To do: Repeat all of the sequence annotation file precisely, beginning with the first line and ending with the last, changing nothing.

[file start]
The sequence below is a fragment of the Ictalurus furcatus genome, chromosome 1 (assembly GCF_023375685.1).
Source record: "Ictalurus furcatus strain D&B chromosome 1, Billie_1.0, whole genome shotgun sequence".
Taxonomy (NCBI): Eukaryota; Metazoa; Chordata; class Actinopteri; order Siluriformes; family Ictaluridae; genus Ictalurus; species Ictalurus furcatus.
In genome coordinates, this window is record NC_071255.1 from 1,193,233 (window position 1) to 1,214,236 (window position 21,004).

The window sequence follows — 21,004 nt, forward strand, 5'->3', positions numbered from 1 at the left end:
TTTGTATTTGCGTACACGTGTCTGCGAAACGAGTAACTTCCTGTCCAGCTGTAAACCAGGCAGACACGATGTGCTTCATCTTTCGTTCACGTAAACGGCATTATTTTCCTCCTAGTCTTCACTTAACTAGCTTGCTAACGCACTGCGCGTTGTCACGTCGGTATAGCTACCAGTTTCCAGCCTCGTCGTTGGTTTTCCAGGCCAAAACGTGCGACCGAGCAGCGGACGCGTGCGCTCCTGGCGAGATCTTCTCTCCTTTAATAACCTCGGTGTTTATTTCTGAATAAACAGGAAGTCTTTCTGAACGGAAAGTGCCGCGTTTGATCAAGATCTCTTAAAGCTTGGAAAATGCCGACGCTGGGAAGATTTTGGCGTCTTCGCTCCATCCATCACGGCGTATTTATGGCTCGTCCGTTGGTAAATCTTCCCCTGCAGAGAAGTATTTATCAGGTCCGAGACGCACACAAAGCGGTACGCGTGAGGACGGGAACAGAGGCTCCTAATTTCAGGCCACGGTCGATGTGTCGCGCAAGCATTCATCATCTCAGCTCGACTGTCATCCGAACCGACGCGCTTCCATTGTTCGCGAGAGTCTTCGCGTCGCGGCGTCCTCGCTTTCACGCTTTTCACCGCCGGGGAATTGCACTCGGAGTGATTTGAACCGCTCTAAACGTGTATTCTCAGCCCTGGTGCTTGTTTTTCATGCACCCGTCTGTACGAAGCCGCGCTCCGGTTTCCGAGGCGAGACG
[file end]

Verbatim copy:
The sequence below is a fragment of the Ictalurus furcatus genome, chromosome 1 (assembly GCF_023375685.1).
Source record: "Ictalurus furcatus strain D&B chromosome 1, Billie_1.0, whole genome shotgun sequence".
Taxonomy (NCBI): Eukaryota; Metazoa; Chordata; class Actinopteri; order Siluriformes; family Ictaluridae; genus Ictalurus; species Ictalurus furcatus.
In genome coordinates, this window is record NC_071255.1 from 1,193,233 (window position 1) to 1,214,236 (window position 21,004).

The window sequence follows — 21,004 nt, forward strand, 5'->3', positions numbered from 1 at the left end:
TTTGTATTTGCGTACACGTGTCTGCGAAACGAGTAACTTCCTGTCCAGCTGTAAACCAGGCAGACACGATGTGCTTCATCTTTCGTTCACGTAAACGGCATTATTTTCCTCCTAGTCTTCACTTAACTAGCTTGCTAACGCACTGCGCGTTGTCACGTCGGTATAGCTACCAGTTTCCAGCCTCGTCGTTGGTTTTCCAGGCCAAAACGTGCGACCGAGCAGCGGACGCGTGCGCTCCTGGCGAGATCTTCTCTCCTTTAATAACCTCGGTGTTTATTTCTGAATAAACAGGAAGTCTTTCTGAACGGAAAGTGCCGCGTTTGATCAAGATCTCTTAAAGCTTGGAAAATGCCGACGCTGGGAAGATTTTGGCGTCTTCGCTCCATCCATCACGGCGTATTTATGGCTCGTCCGTTGGTAAATCTTCCCCTGCAGAGAAGTATTTATCAGGTCCGAGACGCACACAAAGCGGTACGCGTGAGGACGGGAACAGAGGCTCCTAATTTCAGGCCACGGTCGATGTGTCGCGCAAGCATTCATCATCTCAGCTCGACTGTCATCCGAACCGACGCGCTTCCATTGTTCGCGAGAGTCTTCGCGTCGCGGCGTCCTCGCTTTCACGCTTTTCACCGCCGGGGAATTGCACTCGGAGTGATTTGAACCGCTCTAAACGTGTATTCTCAGCCCTGGTGCTTGTTTTTCATGCACCCGTCTGTACGAAGCCGCGCTCCGGTTTCCGAGGCGAGACG